A federal grand jury indicted former Fresno deputy police chief Keith Foster and six others on Thursday, charging them with a variety of drug-trafficking offenses involving marijuana, oxycodone and heroin.
Also Thursday, one of Fresno’s two U.S. district judges recused himself from the case because of his acquaintance with Foster, including appearances together at crime prevention events.
The indictment charges Foster, a law enforcement veteran of almost 30 years who resigned last week from the Fresno Police Department, with participating in three separate conspiracies to distribute different controlled substances over the course of the past year.
Foster, 51, is charged with conspiring with co-defendant Randy Flowers to distribute oxycodone. They are charged individually in four separate counts to distribute or possess with the intent to distribute oxycodone. Flowers is further charged with being a felon in possession of three firearms.
The 13-page indictment also charges Keith Foster and Rafael Guzman with conspiring to distribute heroin. Keith Foster is also charged with conspiring with Ricky Reynolds, Jennifer Donabedian, Sarah Ybarra and Denny Foster to distribute marijuana. Reynolds is separately charged with manufacturing marijuana, and both Reynolds and Denny Foster are charged individually in various counts alleging distribution of marijuana. Denny Foster also is charged with being a felon in possession of a firearm. Each defendant is charged in at least one count with using a cellphone in furtherance of a drug trafficking offense. Finally, Denny Foster and Guzman are charged with conspiring to distribute methamphetamine, cocaine and heroin.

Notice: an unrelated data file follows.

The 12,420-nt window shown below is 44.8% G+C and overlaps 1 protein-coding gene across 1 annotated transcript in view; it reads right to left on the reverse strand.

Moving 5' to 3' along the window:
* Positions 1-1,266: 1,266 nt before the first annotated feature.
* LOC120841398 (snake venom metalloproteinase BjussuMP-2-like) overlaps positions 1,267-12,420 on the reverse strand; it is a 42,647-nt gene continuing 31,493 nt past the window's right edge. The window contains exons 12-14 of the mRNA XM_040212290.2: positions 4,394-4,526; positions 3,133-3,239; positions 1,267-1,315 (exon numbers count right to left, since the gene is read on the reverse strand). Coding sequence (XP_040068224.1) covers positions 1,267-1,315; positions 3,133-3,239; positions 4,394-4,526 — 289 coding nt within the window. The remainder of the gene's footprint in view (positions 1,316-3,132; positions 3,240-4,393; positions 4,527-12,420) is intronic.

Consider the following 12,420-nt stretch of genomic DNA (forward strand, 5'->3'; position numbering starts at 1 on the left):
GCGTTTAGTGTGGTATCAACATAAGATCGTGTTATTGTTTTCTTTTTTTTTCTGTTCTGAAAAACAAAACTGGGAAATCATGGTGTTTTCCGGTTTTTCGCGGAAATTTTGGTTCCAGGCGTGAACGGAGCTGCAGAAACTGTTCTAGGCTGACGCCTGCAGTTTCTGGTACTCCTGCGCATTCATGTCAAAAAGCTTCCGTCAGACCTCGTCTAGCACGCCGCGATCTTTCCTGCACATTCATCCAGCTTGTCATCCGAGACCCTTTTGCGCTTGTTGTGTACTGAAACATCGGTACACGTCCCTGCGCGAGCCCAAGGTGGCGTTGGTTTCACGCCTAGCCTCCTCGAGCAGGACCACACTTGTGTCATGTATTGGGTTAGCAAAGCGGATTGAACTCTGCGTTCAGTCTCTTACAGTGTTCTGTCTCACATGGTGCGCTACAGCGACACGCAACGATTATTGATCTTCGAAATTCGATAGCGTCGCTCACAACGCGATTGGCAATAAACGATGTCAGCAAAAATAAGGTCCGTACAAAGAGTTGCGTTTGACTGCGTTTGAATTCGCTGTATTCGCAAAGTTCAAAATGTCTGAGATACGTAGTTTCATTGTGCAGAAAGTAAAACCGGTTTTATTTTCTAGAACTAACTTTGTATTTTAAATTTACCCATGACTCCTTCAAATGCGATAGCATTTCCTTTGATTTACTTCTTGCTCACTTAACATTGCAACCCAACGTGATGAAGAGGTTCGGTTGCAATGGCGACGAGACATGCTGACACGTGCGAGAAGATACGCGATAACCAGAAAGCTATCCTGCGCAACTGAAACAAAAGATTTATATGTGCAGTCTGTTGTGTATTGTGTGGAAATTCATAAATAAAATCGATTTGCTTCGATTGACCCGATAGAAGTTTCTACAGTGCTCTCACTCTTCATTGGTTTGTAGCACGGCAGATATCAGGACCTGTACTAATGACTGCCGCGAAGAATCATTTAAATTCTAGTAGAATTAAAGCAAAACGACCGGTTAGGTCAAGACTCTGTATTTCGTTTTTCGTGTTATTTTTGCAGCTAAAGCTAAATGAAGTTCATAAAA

All of the defendants are from Fresno, except for Reynolds, who is from Shasta Lake. All except Reynolds are scheduled to be arraigned Friday on the indictment before U.S. Magistrate Judge Stanley Boone in Fresno. Reynolds hasn’t been arrested. Authorities are trying to arrange for his surrender to federal law enforcement officials.
Thursday’s indictment says Reynolds manufactured marijuana in Shasta County and that he had 50 or more marijuana plants.
After initial pleadings before a magistrate judge, the case will move to U.S. District Judge Anthony W. Ishii. The case was initially assigned to U.S. District Judge Lawrence J. O’Neill in a random draw, but O’Neill on Thursday recused himself from the case. In a short federal court filing, O’Neill said he and Keith Foster “have been professionally acquainted for numerous years, having served together at many crime and gang prevention events as lecturers and presenters, and in more recent years have shared meals perhaps five times, discussing such things as crime trends, recent legal developments, rehabilitation options and crime prevention methodology.”
O’Neill wrote that he could be fair, but “the appearance of impropriety alone” led him to remove himself from the case.
Assistant U.S. Attorneys Melanie L. Alsworth and Dawrence “Duce” W. Rice are prosecuting the case.
If convicted, most of the defendants face a statutory maximum penalty of 20 years in prison and a $1 million fine for the counts involving heroin and oxycodone. In addition, the marijuana charges can bring additional time and fines, as can the gun and cellphone charges. Foster, who oversaw patrol operations for the department’s four police districts, faces at least 25 years if convicted.
E. Marshall Hodgkins, who is representing Keith Foster, could not be reached for comment.
All of the defendants other than Reynolds were arrested March 26. At a court hearing following their arrests, Foster and the other five defendants pleaded not guilty to charges of conspiracy to distribute and/or possess with the intent to distribute oxycodone, heroin and marijuana. U.S. Magistrate Judge Sheila Oberto then allowed Foster and Donabedian to remain free as the case moves through the courts. The other four defendants were ordered to remain in jail.
The indictment says Flowers, 48, was convicted of possession of cocaine in 1989 and being a felon in possession of a firearm in 1994.